I spend the morning giving legal advice to people in detention via telephone. My first caller has no idea what is happening with his case, and is unsure whether he has made an application for protection, or whether he will be deported. I can’t give him the answers he needs, so I help him file a Freedom of Information request and make contact with his Case Manager, to find out more.
My second caller is distressed. His claim for protection has been rejected. I calm him down and help him apply to appeal the decision at the Administrative Appeals Tribunal.
I join a teleconference to help with urgent Medevac transfers from offshore detention. There are hundreds of people seeking medical assistance. The situation for these people is tragic and desperate.
“The people I am seeing are feeling broken by the system.” I listen as a colleague shares her concerns at our quarterly de-brief. I offer advice and support. In our line of work it’s important that we take time to process the trauma we hear together.
Another colleague shares a story of success – a Rohingya man has been granted a protection visa and shed tears of happiness when he heard the news. It’s important that we also celebrate the stories that end in safety and freedom.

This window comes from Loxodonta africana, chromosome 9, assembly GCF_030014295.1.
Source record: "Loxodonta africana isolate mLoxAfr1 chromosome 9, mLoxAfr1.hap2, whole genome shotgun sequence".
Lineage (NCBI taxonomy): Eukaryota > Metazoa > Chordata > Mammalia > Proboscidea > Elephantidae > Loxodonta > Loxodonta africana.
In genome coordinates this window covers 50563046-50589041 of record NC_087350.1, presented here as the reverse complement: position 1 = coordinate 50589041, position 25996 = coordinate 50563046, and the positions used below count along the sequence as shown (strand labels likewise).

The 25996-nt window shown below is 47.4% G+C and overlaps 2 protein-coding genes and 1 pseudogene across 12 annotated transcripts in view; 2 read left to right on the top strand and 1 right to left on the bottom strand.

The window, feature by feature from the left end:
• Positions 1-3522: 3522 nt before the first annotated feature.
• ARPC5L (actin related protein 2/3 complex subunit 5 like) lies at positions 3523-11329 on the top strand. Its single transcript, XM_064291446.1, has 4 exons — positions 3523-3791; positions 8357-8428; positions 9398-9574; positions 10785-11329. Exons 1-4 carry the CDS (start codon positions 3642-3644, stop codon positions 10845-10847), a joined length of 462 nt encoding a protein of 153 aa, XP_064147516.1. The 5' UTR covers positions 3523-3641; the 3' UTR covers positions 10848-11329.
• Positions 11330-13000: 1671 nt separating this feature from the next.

I finish the day helping a young man prepare for his interview at the Department. This stage is one of the most crucial for people seeking protection. It means the difference between staying here in safety or being sent back to danger. It is vital he receives legal advice.
I am at RACS Outreach service in Auburn and my first appointment is with a young mother and her small baby. She made an application for protection before her baby was born, so I help her to update it. If she doesn’t, there could be huge complications.
Next, I hear stories from three separate people who have been refused protection again and again by the Department. I can see the stress and concern in their faces. I refer them to one of my legal colleagues at RACS who will help them make one last appeal.
The appointments continue – three families who recently fled danger need to apply for protection, two people need to apply for work rights.
By the end of the day I realise I have given advice to 29 people. But it’s never enough. There are not enough hours in the day and the need is huge.
I start the day with no scheduled appointments. As I reach the office I hear a colleague urgently needs my help to prevent the deportation of his client. I send a number of urgent emails and support where I can.
Next, I get in touch with the Department Of Home Affairs. A client of mine has a sick mother. He wants to visit her. The Department have refused his request for travel.
The day ends with a 900+ page medical record review for a person in offshore detention. The review will determine whether he is eligible for a medical transfer to Australia.